Focus on Auto-Billing Recycling Strategy -- get more sophisticated about your recycling approach, whether it is done in-house or with a third party. You need to conduct thorough, periodic analysis of your decline data and re-try success rates in order to identify meaningful patterns, combinatorial factors, and individual variables. As the title of this article implies (and hopefully we have demonstrated), a little bit of effort to improve your recycle rate returns tremendous results; this effort should be commensurate with "found" revenue, and require minimal, if any, resource outlays. We'd also recommend you evaluate the card association Account Updater services.

Review Back Billing & Soft Collections -- understand the costs of account recovery and collection efforts, as well as the internal process. Knowing these aspects of your business will help your organization make rational decisions about how much to pursue auto-billing recovery, and which strategies are appropriate such as the time window in which to execute your re-try efforts.

Contact Issuers -- it may be hard to believe, but there is a growing recognition in the Issuing bank community to work more proactively and cooperatively with billers or their service providers. Calling them directly to review decline patterns or ask for clarification on prevalence of certain response codes, may initiate some action to evaluate their systems and/or authorization acceptance criteria.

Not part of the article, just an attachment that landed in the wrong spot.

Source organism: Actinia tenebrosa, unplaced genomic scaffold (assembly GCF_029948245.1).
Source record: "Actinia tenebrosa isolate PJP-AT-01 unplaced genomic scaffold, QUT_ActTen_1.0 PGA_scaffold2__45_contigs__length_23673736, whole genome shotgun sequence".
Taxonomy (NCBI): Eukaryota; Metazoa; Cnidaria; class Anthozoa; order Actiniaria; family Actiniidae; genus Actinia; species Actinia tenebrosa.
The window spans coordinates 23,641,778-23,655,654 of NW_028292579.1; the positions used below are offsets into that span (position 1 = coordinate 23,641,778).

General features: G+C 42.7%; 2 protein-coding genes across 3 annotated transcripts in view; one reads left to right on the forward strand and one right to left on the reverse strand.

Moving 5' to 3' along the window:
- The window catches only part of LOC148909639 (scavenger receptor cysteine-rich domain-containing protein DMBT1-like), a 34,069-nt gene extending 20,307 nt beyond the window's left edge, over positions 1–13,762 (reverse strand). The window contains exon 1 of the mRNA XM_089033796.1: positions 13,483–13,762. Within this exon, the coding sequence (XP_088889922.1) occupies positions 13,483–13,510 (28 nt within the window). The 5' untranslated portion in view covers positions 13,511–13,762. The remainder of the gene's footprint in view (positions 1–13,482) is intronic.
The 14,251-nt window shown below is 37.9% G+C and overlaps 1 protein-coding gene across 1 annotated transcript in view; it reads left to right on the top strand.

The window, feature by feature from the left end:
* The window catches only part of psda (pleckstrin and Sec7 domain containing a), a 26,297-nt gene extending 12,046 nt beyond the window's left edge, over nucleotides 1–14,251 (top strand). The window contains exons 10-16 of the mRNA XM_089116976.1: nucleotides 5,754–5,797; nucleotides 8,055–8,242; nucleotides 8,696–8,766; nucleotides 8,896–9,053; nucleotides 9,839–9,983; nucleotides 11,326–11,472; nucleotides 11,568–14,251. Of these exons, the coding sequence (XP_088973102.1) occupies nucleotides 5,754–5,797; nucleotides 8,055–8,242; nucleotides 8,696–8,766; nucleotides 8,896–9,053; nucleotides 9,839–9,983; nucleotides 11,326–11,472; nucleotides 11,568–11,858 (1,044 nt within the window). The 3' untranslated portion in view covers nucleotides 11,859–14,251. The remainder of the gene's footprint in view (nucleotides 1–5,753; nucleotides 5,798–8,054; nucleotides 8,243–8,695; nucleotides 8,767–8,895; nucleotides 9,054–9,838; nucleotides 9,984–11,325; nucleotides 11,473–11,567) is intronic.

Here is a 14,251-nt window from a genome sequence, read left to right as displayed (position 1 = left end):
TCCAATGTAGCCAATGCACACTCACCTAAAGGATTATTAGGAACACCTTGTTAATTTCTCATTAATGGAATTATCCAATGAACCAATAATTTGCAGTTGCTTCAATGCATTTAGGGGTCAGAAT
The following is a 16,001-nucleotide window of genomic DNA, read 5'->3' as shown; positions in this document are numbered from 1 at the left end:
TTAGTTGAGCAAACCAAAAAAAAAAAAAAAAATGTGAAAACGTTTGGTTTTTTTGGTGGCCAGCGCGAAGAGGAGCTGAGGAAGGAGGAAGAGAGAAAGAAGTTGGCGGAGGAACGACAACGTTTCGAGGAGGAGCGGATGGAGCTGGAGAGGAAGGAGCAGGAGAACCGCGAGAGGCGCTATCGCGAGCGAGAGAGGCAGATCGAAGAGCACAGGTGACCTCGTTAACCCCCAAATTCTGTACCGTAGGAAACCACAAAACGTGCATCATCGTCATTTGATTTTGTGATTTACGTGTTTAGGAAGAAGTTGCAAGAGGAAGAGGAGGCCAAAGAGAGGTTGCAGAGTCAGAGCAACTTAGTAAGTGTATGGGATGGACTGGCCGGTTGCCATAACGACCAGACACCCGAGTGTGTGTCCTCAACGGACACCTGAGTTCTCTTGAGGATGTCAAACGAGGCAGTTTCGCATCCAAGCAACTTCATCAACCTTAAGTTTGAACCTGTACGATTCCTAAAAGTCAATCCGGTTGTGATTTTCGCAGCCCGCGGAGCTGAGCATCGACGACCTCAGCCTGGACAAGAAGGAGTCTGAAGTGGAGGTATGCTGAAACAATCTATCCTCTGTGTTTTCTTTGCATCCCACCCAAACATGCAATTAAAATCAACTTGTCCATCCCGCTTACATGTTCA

Conduct an Authorization Payment Audit -- what you provide in your authorization requests can significantly impact the responses you receive from issuers. Specific fields need data populated to solicit the optimal responses. If you're not an IT person, get to know one of them, or ask you're payment processing provider or a third party to audit your authorization request data and order flow architecture.

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Great Article. Unfortunately, most payment processing merchant banks don't offer much in the way of reporting, so it may be difficult to compile the information you need to make intelligent timely adjustments. Fortunately there are third party payment providers whose 'gateways' offer much more robust reporting capabilites, making statistical analysis realtively easy and much quicker. Some also offer turnkey recurring payment managers and some even offer integration into major billing systems to provide for automated payment posting.

B Jones Electronic Payments Consultant Billing Tree

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The equation listed for "A" contains multiple errors. There are many, but two specific ones include: (1) the term in the first summation (X+Y) should be indexed to the monthly counter "i" so that the term should read [X(i) + Y(I)], (2) The second summation does not define the term "i" unless it is a nested summation within the first sumation; but in this case, it is missint the order of operations brackets. There are other errors such as the multiplication and power terms in the second summation. Basically, this equation looks technical and impressive but would crash if someone tried to actually use it as written.